putational capacity [10]. Some related studies showed that the foundation characteristics and

the soil modulus (shear and bulk) are the parameters that most affect the seismic response of

buildings [2]. Others proved that the SSI are significant when both the structure and the soil

are simulated as inelastic [6]. These parameters cannot be considered in SSI assessment via

the NBWM.

Owing to the lack of studies and guidance, this paper aims to analyse the soil’s influence in

the seismic vulnerability analysis of a reinforced concrete (RC) building. To do so, different

models of a real case study building have been simulated (low-rise (real), mid-rise and high-

rise). The EC8-1 statement and past research have been proved. The 3D continuum modelling

of the soil has been carried out to simulate its nonlinear behaviour. Furthermore, the charac-

terisation of the most probable soil profile at the location has been done by considering differ-

ent geotechnical studies. As a clayey soil has been observed, the analyses have been carried

out under undrained conditions. Nonlinear static analyses have been performed to determine

the seismic capacity of models by using the finite element method (FEM). The damage has

been assessed by means of the local procedure established in Eurocode-8 Part-3 (EC8-3) [11]

and the fragility procedure.

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M.V. Requena-Garcia-Cruz, A. Morales-Esteban, P. Durand-Neyra, E. Romero-Sánchez

The case study building is a 1970s primary school building located in Huelva (southwest-

ern Spain), which is an earthquake-prone area. This building shares typical constructive and

structural characteristics with most RC buildings of the area. What is more, these buildings

were constructed prior to the applications of seismic codes.

The key contributions of this paper are: i) the analysis of the soil influence in the seismic

vulnerability analysis of RC buildings considering different geometrical characteristics; ii) the

characterisation for the 3D continuum modelling of the most probable soil profile in Huelva;

iii) 3D FEM models in OpenSees to realistically reproduce the entire system’s behaviour

(soil+foundation+structure); iv) the analysis of the seismic damage by means of both local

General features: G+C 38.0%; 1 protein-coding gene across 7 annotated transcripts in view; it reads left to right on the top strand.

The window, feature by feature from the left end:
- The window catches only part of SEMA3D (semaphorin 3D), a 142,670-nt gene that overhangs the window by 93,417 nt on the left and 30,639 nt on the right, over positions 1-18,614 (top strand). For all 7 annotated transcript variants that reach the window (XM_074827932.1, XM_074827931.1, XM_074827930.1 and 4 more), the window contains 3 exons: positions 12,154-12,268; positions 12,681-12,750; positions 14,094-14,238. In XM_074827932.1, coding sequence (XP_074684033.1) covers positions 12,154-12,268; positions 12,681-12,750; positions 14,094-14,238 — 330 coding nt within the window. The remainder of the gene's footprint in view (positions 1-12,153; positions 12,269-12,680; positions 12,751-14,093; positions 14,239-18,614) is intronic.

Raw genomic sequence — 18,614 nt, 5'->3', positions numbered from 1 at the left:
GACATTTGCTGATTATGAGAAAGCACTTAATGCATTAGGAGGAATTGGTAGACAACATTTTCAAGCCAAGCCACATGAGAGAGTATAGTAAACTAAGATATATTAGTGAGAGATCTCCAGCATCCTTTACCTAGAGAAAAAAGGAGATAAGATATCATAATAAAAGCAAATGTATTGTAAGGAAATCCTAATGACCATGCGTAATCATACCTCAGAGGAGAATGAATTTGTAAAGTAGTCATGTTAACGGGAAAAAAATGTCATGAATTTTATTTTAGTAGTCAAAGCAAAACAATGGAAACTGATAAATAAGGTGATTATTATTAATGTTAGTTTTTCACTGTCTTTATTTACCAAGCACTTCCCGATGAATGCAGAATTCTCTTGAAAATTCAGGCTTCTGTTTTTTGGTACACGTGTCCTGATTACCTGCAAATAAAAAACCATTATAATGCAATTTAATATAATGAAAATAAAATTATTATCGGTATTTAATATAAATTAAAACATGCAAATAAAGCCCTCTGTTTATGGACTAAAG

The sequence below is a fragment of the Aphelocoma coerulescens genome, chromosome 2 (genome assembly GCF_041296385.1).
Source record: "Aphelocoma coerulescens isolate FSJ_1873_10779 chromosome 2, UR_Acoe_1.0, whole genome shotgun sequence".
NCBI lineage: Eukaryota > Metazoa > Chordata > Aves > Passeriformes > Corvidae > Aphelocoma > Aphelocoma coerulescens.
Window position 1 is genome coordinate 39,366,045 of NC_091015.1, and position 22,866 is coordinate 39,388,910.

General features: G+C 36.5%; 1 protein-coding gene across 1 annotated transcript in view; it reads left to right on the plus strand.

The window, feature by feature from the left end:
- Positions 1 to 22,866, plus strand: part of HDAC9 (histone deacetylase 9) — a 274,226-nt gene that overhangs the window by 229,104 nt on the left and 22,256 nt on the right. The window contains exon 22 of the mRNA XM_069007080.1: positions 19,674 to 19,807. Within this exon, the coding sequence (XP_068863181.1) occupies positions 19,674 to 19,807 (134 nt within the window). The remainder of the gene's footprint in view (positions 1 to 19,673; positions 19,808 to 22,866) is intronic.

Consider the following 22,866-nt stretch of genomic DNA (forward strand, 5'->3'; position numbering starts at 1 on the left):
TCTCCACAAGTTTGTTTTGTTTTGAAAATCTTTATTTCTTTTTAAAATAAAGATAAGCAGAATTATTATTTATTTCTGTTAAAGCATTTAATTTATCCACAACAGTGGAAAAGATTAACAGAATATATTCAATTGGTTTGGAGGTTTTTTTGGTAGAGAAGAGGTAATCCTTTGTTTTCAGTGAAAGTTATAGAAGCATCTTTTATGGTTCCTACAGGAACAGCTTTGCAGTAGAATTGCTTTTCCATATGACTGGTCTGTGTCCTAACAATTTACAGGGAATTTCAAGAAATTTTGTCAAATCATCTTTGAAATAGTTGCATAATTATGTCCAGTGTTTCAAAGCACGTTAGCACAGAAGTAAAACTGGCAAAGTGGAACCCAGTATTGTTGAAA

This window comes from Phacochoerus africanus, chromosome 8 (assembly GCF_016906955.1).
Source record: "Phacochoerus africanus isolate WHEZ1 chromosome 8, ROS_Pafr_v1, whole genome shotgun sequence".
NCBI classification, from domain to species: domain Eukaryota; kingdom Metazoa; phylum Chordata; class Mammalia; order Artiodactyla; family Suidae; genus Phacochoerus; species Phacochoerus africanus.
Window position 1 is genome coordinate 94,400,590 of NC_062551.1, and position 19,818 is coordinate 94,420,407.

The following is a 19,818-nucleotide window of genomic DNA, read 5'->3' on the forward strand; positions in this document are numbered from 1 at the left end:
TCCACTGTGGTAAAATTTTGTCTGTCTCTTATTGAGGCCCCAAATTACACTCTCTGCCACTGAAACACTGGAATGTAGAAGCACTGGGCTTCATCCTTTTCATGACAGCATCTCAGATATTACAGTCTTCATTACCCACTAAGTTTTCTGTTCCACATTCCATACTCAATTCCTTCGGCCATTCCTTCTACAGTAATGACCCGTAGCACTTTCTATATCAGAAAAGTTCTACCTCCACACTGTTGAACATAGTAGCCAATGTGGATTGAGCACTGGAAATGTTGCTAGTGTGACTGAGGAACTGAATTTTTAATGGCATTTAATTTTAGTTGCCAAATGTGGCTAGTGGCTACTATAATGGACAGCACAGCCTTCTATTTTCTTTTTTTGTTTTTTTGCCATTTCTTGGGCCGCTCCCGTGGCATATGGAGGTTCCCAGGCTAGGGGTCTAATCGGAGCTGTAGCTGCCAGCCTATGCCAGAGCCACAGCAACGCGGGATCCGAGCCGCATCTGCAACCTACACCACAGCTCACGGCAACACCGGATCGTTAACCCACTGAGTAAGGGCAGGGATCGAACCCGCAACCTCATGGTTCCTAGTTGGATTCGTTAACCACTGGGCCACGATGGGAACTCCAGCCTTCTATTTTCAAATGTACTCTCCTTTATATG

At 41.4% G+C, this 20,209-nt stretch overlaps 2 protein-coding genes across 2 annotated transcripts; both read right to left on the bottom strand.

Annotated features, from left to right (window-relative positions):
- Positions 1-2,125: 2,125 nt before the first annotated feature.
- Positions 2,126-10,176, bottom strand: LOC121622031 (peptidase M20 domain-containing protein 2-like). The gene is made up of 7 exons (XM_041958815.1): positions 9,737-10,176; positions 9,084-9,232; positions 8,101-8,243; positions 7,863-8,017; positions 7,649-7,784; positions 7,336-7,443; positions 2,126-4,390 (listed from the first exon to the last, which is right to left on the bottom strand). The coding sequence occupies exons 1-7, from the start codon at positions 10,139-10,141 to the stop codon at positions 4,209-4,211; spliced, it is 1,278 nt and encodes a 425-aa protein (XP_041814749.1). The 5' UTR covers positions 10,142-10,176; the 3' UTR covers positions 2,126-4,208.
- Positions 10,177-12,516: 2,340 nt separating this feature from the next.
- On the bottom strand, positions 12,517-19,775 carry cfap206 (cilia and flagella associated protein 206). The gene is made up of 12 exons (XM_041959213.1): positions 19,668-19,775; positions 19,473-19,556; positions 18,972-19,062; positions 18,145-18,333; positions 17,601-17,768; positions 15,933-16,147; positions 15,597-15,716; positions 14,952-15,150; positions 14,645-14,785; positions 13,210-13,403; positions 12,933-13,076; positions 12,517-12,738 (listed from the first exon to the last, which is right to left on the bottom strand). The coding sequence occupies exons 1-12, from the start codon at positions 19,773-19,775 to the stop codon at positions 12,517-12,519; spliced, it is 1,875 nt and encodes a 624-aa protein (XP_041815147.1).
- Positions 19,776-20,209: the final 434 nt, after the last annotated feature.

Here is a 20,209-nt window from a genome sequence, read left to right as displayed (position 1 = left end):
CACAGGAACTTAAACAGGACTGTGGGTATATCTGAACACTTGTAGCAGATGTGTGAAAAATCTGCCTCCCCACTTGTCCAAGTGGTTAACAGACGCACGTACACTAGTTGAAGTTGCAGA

and global procedures.

2CASESTUDY

2.1 Building configuration

The case study building selected is a primary school building located in Huelva. It has been

defined as an index-building of the typology of RC buildings [12]. This typology represents

27% (75 buildings) of the total (279) of the primary school buildings constructed in the prov-

ince. As they were built during the 1970s, they share constructive and structural characteris-

tics with a major part of the area’s RC buildings: insufficient longitudinal and transversal

rebar ratio, wide beams, short columns, very slender RC columns sections and low-quality

structural materials. Moreover, these buildings have not been designed according to seismic

criteria since they were constructed prior to restrictive seismic codes.

The case study building is a two-story RC frame building (Figure 1). Although it is regular

in height, it presents short columns on the ground floor. This is a typical constructive configu-

ration that can be commonly found in most RC buildings of the 1970s. Short columns are

created due to the elevation of the ground floor from the soil surface to avoid humidity and

water problems. This ground-floor construction often leads to isolated footings (superficial or

deep). In this case, the building was constructed with isolated footings of a depth of 0.80 m.

The structural characteristics of the building are listed in Table 1.

Figure 1: Case study building’s configuration.

Characteristic

Columns

Load beams

Tie beams

Dimensions (cm)

30x40

60x30

30x30

Cross-section (cm2)

1,200

1,800

900

Longitudinal rebar (cm2)

1.572

Top: 0.786

Top: 0.786

Bottom: 3.495

Bottom: 0.786

Transversal rebar (cm2)

0.196

0.196

0.196

Spacing of stirrups (cm)

15

20

25

Table 1. Case-study’s structural elements geometrical characteristics.

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M.V. Requena-Garcia-Cruz, A. Morales-Esteban, P. Durand-Neyra, E. Romero-Sánchez

2.2 Soil characterisation

A characterisation of the soil under the building has been carried out to properly model its

constitutive behaviour. The information has been compiled from 8 nearby geotechnical stud-

ies. These studies include information related to laboratory tests done with samples as well as

in-situ geotechnical prospections. Based on the available information, an interpretation of the

soil layering at the site has been performed. In this study, the most probable soil profile has

been considered. To do so, the probability of each stratum according to its depth has been as-

sessed. This determination has considered 17 boreholes. As shown in Figure 2a, four different

geotechnical strata have been identified: tilled, grey clay, brown silt and clay loam. The labor-

atory tests have revealed a predominance of clay. Therefore, only the parameters to perform

undrained analyses have been calculated.

(a) (b) (c)

Figure 2: Soil characterization. (a) Soil profile (b) Nspt and Vs(c) according to depth.